You’re Not An Apostle (1)

By Mike Willis

On more than one occasion, I have used apostolic example to authorize conduct that I was engaged in only to have the one who objected to the conduct to respond, “But, you’re not an apostle.” On one occasion, I was refuting false doctrine and referred to a religious group by name and a denominational friend objected. On another occasion, I referred to the unscriptural practices of a local church and a Christian used the same objection. Perhaps you have had someone object to conduct that is clearly identical with that of an apostle to which someone objected, saying, “You’re not an apostle.” 

One recently wrote an article in a bulletin mailed all over the United States and posted on the World Wide Web (I say this to indicate that its influence is not confined to the local church of which he is a member) condemning his brethren saying that they were “some new sort of apostle that a local church is supposed to support while he trots around the country taking care of everyone else’s business! Some may think that such activity is preaching but it does not meet the criteria the New Testament gives for a genuine evangelist.” Mailing a paper all over the United States in which preaching is done condemning activities of brethren outside the local church seems to violate the very rules of autonomy the author condemns others for violating. Is this author “taking care of everyone else’s business”? Is he some “new sort of apostle” that a local church should support while he sends out bulletins all over the country taking care of everyone else’s business? I have purposely withheld the name of the brother to focus our attention of the issue before us. We want to know just what kind of work the apostles were allowed to do that ordinary preachers cannot perform.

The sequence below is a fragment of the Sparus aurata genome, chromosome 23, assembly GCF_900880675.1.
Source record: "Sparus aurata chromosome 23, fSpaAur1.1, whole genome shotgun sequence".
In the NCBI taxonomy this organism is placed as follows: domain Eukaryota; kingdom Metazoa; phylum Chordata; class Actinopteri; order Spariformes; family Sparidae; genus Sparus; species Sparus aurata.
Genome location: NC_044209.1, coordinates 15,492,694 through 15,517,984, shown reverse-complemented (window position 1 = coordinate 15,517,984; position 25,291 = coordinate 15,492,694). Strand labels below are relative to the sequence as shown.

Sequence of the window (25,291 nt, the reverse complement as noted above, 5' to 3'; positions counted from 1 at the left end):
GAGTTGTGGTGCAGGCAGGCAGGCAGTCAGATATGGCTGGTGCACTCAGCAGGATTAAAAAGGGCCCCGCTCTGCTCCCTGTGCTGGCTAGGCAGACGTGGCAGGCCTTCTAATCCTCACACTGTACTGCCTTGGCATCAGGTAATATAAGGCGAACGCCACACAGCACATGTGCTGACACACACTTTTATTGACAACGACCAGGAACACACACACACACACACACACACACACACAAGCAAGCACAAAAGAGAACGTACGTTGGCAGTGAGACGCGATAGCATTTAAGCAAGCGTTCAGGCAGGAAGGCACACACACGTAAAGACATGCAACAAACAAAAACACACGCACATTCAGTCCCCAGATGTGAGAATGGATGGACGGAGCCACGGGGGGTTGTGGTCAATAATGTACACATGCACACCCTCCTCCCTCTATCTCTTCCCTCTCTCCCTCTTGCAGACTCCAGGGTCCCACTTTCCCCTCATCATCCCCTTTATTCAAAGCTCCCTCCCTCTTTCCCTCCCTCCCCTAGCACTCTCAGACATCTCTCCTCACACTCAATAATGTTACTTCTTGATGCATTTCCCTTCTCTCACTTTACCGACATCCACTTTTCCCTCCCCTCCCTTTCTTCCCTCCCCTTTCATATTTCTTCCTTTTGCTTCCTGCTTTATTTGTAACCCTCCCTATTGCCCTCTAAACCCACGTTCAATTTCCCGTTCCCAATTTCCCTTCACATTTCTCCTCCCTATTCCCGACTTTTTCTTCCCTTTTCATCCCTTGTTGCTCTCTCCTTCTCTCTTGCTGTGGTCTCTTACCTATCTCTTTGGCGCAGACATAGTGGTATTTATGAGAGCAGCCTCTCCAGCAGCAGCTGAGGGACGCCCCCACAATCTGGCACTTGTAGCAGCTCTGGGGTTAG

In this study, we intend to establish what the biblical role of an apostle was, what his qualifications were, and what role was exclusively given to the apostles.

The Word Apostle